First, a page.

I'm interested, hopefully someone here can fill in the blanks!

AH-1
July 11, 2010, 07:29 PM
I like it!!!!!!!!!.range report when you can.
pete

Phaethon
July 11, 2010, 07:43 PM
I've only shot this thing at 25m so far at my first time, and I only had a single box of rounds to work with, so I don't really consider that range report legitimate. Next trip I'll bring like 40 rounds or so and play with it at different distances.

Hatterasguy
July 11, 2010, 09:02 PM
Did you remove the barrel from the stock? Their is probably a lot of cosmoline in their. Its going to sweat out for awhile, I have 500 rounds through mine and its just starting to stop.

Todd1700
July 11, 2010, 09:49 PM
This is a classic and common issue with the Mosin. The common wisdom is that over the years, laquer, cosmoline, and other gunk has been deposited on the chamber walls under heat and pressure creating a glaze that when heated gets a bit glue like and causes sticky bolt. It is worse with some of the laquer coated ammo, in particular the czech silver tipped surplus stuff.

Dismount the barreled action from the stock. Take a 20 gauge brass brush in a section of cleaning rod and chuck it in a drill. Get it sloppy wet with laquer thinner or mineral spirits and run it in and out of the chamber. You will be amazed at the junk that comes out. This will likely cure the issue with little expense and no trip to a gunsmith who will likely do the same thing anyway. After you are done give it a normal clean and lube because you will have stripped all the oil out and rust could show up.

Phaethon
July 11, 2010, 09:58 PM
Did you remove the barrel from the stock? Their is probably a lot of cosmoline in their. Its going to sweat out for awhile, I have 500 rounds through mine and its just starting to stop.

Yeah, I wiped down the stock inside and out, I just mean that it literally sweats out from inside the wood itself. Little beads of cosmoline come out all over, it's an amusing sort of personification.

This is a classic and common issue with the Mosin. The common wisdom is that over the years, laquer, cosmoline, and other gunk has been deposited on the chamber walls under heat and pressure creating a glaze that when heated gets a bit glue like and causes sticky bolt. It is worse with some of the laquer coated ammo, in particular the czech silver tipped surplus stuff.

I'm not convinced; why does the issue only occur after the bolt is de-cocked and the firing pin has sprung? And why would this issue happen when the metal is cold and the surfaces dry as paper, with no rounds being put through it? Maybe it's a burr or something like that?

Edit ~ Also, as far as I understand, this gun is pretty much straight out of the arsenal, never used, except for test shots. To my understanding, that isn't an uncommon condition with Mosin's considering their amazing quantities.

FMJMIKE
July 11, 2010, 10:04 PM
Nice rifle !!!

Zack
July 11, 2010, 10:24 PM
1927! woah nice rare find!

Dr T
July 12, 2010, 01:13 AM
The importer stamp on the receiver, I believe, is there because of the firearms regulations in the U.S.

Phaethon
July 12, 2010, 09:46 AM
All right, I removed the question about the importer stamp now that I know it's a mandatory thing. I'm not too well versed in firearms laws.

What about the other pressing issues? Like my bolt issue? I'm sure this forum is chock full of experienced Mosin-Nagant guys, I could sure use one in this thread.

Cal-gun Fan
July 12, 2010, 10:41 AM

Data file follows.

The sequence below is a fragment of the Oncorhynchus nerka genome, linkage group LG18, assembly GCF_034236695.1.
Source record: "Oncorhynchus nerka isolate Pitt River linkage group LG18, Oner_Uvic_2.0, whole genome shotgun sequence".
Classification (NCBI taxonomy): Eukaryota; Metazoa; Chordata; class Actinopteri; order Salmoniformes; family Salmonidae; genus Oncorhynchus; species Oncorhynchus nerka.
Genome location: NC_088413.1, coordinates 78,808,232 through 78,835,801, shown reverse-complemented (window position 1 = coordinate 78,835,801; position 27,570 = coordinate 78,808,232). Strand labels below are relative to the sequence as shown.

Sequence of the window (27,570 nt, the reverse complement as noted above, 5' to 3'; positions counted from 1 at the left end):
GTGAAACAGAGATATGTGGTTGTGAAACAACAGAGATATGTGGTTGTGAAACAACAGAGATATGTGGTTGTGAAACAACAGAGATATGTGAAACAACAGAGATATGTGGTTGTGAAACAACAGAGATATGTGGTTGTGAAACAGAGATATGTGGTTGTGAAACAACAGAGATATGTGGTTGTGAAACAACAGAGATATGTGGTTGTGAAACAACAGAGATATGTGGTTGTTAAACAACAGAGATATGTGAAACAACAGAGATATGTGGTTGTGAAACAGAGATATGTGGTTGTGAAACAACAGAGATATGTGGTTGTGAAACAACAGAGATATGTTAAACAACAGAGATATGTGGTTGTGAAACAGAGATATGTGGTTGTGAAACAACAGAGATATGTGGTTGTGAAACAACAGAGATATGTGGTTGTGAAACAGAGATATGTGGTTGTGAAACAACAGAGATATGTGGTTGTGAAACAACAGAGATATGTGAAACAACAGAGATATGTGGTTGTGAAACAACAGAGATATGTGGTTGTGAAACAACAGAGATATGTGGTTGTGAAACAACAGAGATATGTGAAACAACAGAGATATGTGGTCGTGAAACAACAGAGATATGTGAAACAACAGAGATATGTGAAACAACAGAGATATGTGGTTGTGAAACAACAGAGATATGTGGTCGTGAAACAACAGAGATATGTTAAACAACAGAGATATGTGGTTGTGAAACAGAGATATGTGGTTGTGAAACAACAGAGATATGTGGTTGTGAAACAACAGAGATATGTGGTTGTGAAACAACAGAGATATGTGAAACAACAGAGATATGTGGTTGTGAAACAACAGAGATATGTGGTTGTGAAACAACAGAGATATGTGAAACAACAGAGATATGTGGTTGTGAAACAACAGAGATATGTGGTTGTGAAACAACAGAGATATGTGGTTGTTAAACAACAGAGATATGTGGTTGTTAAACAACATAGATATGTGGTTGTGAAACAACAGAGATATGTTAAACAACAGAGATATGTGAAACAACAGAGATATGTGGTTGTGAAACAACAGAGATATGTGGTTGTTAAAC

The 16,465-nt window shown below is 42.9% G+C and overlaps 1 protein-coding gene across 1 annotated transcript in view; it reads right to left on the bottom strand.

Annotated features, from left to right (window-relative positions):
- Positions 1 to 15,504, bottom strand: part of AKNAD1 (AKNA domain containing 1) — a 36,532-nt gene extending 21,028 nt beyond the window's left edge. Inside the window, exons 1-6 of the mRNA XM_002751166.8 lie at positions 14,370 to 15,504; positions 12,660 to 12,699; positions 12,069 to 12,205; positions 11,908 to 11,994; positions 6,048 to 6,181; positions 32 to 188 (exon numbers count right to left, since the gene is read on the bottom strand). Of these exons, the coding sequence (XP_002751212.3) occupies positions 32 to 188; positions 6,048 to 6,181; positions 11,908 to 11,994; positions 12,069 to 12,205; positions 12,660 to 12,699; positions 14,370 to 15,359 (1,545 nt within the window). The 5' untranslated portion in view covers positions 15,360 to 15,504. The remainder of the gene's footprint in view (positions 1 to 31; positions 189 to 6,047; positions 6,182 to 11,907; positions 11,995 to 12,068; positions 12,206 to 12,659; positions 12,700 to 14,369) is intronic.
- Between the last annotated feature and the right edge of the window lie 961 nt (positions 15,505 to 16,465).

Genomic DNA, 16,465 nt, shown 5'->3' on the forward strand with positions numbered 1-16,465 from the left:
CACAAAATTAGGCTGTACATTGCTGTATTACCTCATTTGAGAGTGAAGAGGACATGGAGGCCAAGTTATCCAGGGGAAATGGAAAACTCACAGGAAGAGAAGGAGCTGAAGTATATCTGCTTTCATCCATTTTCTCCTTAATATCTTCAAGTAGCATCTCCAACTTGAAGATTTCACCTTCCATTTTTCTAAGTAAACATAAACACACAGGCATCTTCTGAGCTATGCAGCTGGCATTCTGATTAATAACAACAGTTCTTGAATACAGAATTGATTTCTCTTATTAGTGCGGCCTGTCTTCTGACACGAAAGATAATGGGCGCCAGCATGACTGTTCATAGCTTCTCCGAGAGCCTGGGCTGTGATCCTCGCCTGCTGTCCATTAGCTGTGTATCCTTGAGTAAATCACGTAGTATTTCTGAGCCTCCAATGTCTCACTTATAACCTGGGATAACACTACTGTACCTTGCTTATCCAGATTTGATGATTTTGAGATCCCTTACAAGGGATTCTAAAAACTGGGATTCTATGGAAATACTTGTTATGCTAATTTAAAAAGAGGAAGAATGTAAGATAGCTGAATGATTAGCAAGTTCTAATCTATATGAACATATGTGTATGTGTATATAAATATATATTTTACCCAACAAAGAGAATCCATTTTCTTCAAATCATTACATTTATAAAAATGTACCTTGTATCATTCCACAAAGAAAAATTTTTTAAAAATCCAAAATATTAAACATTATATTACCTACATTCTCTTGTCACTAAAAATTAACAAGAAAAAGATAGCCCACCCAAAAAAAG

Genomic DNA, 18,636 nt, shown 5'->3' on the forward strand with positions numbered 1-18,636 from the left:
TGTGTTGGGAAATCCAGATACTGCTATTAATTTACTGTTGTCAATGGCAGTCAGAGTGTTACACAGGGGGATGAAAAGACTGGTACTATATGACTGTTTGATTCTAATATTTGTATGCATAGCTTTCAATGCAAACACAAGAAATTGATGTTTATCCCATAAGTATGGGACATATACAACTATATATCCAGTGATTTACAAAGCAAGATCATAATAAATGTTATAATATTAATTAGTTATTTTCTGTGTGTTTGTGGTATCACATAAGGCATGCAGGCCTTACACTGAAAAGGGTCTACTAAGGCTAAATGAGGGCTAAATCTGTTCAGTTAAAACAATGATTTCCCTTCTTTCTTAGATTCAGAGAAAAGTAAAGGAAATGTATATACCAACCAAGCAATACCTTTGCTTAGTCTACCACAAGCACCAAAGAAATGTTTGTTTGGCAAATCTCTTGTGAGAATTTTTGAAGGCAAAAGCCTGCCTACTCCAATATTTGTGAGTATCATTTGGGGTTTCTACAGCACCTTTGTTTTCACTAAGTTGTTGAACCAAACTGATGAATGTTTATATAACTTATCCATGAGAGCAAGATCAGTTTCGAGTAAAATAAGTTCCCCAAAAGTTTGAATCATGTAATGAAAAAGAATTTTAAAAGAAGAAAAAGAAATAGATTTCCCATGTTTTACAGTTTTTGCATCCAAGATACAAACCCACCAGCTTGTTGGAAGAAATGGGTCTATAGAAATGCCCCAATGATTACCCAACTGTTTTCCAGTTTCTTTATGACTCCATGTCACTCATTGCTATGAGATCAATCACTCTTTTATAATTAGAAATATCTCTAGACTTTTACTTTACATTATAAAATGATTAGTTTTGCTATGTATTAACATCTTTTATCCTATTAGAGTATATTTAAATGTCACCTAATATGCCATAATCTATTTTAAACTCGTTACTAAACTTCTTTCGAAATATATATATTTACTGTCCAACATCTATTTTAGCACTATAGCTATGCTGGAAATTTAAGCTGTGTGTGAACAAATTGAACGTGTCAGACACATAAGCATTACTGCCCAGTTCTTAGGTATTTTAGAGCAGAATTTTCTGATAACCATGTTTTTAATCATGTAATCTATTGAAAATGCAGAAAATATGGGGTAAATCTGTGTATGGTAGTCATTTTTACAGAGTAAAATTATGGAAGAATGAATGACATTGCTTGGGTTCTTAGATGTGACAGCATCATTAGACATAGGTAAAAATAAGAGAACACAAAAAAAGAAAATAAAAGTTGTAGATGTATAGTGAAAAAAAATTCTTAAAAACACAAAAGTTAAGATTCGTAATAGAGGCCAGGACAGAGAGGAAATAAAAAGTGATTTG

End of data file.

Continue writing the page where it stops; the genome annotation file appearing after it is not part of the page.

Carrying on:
Disassemble the rifle, if you haven't already, and try scrubbing it down. Thats what I'd guess, from reading on the internet.

Of course I dont actually own one yet, but thats what I think I WILL do :P

rondog
July 12, 2010, 11:15 AM
If you can come up with an old cooking pot and a burner, get yourself a pot of boiling water going. Remove the action from the stock, then remove the bolt and put the receiver in the water and boil it. That'll get the cosmoline out of all the nooks and crannies. Do it with the bolt assembly too.

It won't hurt the rifle any, just blow it dry with compressed air ASAP. The metal will get hot enough to probably evaporate the water before you can get the air hose after it anyway. There's lots of great info about these rifles at surplusrifle.com and 7.62x54r.net

RevDerb
July 12, 2010, 06:01 PM
May I suggest that you visit:

http://www.7.62x54R.net

You should learn all that you want to know plus some things that you may not want to know here. Don't miss the link to the 7.62x54R forum either. A really great site.

Phaethon
July 12, 2010, 08:21 PM
I've browsed the site extensively, but trying their forums is definitely a good idea.

mgkdrgn
July 12, 2010, 11:28 PM
That, I believe, is what is known as an "Ex-Dragoon" .... produced prior to the newer "modern" arsenal stamps on the barrel. That is getting up there in the "rare" Mosin world.

I've sold like 60 of them (I'm an FFL), and of those only 2 were Ex-Dragoons. A 1922 in a laminate stock I kept for myself. :D

Phaethon
July 13, 2010, 09:18 AM
Yeah, I've also read somewhere that it can be a so-called "prototype 91/30", from its earliest production runs. I suppose this is far less likely, though, and from what I've also read it's impossible to differentiate.

How much did you sell your two Ex-Dragoons for?

mgkdrgn
July 14, 2010, 10:25 AM
How much did you sell your two Ex-Dragoons for?
Well, like I said, I only got 2, and one I kept for myself.

The other I "sold" to a fellow for $120 ... but he brought 8 other Mosin buyers with him that day. I figured I owed him something a little "different". :-)

Mmmmm, not really a "prototype" I don't think, but they hadn't changed over all the stamping tools yet to produce the more "modern" markings.

robmkivseries70
July 14, 2010, 11:23 AM
Phaethon,
Nice looking piece, there are two surfaces at the rear of the bolt where one part cams against another on cocking the bolt handle. Use some grease on those surfaces and I'll bet the action works more smoothly.;)
Best,
Rob